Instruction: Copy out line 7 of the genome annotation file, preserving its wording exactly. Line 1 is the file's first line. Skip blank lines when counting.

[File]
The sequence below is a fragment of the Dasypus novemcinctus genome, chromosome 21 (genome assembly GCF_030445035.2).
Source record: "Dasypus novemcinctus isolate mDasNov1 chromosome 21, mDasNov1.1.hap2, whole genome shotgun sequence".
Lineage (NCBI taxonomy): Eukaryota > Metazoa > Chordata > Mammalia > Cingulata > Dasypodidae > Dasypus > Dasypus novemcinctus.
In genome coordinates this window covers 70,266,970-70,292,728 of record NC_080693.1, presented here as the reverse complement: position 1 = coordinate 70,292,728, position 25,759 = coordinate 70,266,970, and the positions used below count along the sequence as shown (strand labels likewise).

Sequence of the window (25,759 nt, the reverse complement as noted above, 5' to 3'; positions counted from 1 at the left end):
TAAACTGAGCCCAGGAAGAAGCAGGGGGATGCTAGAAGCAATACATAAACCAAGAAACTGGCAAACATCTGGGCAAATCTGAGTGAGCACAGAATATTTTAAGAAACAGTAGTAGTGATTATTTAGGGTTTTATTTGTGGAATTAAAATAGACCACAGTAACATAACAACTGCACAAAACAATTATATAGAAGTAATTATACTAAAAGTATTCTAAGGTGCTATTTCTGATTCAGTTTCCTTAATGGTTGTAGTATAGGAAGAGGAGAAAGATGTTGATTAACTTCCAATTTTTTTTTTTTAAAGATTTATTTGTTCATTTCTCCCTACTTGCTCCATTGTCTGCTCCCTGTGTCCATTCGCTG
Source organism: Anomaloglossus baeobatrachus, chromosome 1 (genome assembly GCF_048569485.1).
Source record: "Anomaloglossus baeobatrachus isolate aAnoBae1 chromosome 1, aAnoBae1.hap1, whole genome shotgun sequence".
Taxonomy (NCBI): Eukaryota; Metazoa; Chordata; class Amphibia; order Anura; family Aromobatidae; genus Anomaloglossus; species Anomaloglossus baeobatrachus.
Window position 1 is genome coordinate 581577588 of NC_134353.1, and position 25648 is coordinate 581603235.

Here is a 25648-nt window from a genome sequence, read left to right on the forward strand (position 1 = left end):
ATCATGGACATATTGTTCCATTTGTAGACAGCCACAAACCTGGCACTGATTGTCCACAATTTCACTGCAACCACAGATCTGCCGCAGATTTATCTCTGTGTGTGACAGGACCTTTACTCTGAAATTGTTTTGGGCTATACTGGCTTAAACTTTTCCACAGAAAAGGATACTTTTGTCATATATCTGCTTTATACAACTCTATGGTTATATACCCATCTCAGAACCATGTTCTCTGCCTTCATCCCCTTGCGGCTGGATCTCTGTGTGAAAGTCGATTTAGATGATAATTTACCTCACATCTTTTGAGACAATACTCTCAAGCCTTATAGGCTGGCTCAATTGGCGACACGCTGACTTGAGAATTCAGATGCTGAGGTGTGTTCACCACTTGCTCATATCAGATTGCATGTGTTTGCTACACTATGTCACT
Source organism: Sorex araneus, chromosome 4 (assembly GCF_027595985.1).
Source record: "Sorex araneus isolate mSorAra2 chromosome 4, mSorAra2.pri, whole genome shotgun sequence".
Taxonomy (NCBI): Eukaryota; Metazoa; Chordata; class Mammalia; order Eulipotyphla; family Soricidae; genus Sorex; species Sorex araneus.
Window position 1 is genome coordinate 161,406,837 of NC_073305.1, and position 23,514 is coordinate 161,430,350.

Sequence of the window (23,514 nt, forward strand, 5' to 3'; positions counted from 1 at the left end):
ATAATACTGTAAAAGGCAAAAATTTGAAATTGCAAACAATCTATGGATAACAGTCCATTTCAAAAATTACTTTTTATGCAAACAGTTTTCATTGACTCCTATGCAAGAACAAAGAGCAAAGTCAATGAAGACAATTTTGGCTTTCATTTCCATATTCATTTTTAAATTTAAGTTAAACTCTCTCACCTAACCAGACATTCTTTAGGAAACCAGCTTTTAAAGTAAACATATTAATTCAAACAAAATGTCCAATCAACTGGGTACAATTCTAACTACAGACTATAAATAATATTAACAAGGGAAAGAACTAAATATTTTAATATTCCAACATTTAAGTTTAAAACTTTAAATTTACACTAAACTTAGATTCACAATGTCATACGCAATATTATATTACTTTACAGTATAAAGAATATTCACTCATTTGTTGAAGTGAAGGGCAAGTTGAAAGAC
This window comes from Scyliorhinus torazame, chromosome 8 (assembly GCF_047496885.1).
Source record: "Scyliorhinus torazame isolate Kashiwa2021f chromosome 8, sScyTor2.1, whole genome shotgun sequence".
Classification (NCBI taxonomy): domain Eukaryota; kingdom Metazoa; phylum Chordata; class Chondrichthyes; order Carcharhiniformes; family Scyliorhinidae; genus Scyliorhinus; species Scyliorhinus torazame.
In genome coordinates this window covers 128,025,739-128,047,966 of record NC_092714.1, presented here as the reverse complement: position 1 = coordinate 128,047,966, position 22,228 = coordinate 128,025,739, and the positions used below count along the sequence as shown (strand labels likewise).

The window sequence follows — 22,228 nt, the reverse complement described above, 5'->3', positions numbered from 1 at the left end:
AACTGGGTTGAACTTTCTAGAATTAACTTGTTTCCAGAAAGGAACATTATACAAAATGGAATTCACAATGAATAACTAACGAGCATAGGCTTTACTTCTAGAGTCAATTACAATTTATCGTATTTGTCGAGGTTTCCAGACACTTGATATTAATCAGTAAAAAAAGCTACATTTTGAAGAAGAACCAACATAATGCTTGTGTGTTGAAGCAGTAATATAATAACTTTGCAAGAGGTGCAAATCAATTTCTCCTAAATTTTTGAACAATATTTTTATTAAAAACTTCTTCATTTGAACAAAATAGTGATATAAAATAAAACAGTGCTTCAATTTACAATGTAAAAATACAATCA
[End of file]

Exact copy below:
Source organism: Anomaloglossus baeobatrachus, chromosome 1 (genome assembly GCF_048569485.1).